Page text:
Texas Lawyer: Year in Review: Real Estate


By Bob Burton

House Bill 1455 (84R) added two new sections to Chapter 82 of the Texas Property Code (the Texas Uniform Condominium Act).

Section 82.119 establishes procedures that must be following by a condominium associated prior to filing suit or initiating arbitration proceedings for claims associated with the construction or design of condominium common elements and/or condominium units. Section 82.119 only applies to claims brought by the condominium association and does not apply to claims brought by an individual owner. Prior to filing suit or initiating an arbitration proceeding, the condominium association must first obtain an independent inspection of the common elements and/or units that are subject to the claim.

The parties subject to the claim, e.g., the developer, contractors, and/or design professionals, must be provided notice of the inspection, an opportunity to attend the inspection, and a copy of the final inspection report. Once the inspection report is complete, and for a period of 90 days thereafter, the parties subject to the claim may inspect or correct any condition identified in the report. If the conditions identified in the inspection report are not corrected, and the condominium association still desires to file suit or initiate arbitration proceedings, the condominium association must first provide each member a copy of the inspection report and a detailed notice describing the claim and the effect of litigation or arbitration on the community, schedule a member meeting, and at the member meeting obtain the approval to file suit or initiate the arbitration proceeding from at least 50 percent of the members.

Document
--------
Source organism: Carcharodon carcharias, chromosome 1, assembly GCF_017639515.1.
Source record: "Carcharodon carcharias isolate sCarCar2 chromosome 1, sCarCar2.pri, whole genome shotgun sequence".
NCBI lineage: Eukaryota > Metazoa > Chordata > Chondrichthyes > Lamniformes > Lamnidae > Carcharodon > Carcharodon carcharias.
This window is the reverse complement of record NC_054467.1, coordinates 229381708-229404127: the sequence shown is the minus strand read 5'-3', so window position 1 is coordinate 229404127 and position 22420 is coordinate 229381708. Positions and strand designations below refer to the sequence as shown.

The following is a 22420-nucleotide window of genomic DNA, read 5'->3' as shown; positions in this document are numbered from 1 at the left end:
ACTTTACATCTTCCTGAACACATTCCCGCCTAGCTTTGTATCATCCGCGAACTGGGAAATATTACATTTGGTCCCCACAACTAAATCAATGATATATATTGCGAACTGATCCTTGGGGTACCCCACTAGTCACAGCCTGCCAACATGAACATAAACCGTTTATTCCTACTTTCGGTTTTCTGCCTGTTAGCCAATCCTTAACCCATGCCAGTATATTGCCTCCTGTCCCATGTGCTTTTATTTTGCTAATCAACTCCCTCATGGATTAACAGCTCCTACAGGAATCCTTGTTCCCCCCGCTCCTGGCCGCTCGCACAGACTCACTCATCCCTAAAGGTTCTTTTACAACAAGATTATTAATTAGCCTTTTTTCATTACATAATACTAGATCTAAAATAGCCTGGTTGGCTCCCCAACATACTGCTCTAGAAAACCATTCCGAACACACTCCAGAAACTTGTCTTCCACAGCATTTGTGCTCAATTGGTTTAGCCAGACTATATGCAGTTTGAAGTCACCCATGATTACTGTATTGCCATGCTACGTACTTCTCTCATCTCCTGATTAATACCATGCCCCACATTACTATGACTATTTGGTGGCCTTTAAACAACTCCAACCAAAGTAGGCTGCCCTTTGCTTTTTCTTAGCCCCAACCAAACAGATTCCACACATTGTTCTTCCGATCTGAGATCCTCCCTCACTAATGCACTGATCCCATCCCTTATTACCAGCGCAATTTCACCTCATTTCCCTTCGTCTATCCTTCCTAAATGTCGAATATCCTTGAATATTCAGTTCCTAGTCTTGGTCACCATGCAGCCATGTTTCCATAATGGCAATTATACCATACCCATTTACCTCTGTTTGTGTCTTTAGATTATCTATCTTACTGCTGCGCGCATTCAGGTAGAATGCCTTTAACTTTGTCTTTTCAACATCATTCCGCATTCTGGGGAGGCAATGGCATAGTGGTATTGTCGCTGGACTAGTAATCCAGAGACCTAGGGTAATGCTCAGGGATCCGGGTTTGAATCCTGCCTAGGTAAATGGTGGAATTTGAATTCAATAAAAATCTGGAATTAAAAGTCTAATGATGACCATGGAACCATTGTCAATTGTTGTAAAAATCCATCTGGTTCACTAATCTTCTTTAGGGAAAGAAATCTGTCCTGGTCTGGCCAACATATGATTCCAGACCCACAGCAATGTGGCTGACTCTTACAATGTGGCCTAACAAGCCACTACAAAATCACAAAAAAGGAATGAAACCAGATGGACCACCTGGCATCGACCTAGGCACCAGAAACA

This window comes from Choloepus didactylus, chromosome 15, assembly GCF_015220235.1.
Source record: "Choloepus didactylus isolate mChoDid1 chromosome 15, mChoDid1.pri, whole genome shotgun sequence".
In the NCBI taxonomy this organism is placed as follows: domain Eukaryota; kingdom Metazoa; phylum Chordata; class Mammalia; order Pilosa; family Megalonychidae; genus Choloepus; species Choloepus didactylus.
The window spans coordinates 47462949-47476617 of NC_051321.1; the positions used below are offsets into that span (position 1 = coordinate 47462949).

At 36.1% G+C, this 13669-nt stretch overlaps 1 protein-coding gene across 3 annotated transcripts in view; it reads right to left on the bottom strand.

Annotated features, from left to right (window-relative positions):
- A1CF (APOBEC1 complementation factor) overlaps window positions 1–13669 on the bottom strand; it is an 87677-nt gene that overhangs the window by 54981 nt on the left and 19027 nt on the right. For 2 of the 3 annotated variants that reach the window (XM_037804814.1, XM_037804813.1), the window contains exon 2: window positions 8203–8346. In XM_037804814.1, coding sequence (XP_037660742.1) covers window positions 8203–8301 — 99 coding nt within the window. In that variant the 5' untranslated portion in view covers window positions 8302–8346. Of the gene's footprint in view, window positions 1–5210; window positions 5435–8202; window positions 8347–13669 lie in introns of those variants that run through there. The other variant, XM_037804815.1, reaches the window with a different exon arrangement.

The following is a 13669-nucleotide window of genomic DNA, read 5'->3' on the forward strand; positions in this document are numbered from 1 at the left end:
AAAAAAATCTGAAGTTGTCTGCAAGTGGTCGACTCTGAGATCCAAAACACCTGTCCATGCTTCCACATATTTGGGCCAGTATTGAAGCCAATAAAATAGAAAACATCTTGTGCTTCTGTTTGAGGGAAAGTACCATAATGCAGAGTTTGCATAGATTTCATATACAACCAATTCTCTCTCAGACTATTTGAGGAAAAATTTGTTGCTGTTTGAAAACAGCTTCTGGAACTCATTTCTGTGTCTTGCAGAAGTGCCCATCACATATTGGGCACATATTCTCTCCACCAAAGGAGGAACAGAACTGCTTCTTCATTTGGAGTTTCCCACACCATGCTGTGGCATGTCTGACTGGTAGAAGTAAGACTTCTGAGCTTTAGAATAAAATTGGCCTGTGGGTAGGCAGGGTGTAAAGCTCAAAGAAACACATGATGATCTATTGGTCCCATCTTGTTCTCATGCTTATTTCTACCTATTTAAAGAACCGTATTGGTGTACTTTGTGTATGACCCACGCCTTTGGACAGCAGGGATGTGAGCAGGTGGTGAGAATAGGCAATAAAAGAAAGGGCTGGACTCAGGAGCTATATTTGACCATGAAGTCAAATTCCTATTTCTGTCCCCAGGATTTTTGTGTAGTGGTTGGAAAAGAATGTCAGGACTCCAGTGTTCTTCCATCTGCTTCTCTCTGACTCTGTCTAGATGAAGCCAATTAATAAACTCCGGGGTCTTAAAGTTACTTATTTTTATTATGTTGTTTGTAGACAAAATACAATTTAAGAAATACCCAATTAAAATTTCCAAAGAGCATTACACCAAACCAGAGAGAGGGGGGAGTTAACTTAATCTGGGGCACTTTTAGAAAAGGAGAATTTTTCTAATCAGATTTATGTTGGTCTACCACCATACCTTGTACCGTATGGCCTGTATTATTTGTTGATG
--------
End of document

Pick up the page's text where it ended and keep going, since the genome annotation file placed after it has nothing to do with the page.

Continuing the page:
Section 82.120 provides that a condominium declaration may include provisions that require binding arbitration for claims associated with the construction or design of common elements and units and may also include additional procedures to resolve the claim. Section 82.120 also provides that any amendment to remove an arbitration requirement or the process to resolve a claim associated with the construction or design of common elements and units from a condominium declaration will not apply retroactively to a claim that arose prior to the effective date of the amendment.

Bob Burton is a shareholder in Winstead's real estate development & investments practice group. Burton's practice has an emphasis on the planning, development, risk management, administration and marketing of single-family, townhome, condominium, commercial, and mixed-use projects, as well as timeshares and resorts.

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Reprinted with permission from the Dec. 14, 2015 edition of Texas Lawyer. © 2015 ALM Media Properties, LLC. All rights reserved. Further duplication without permission is prohibited.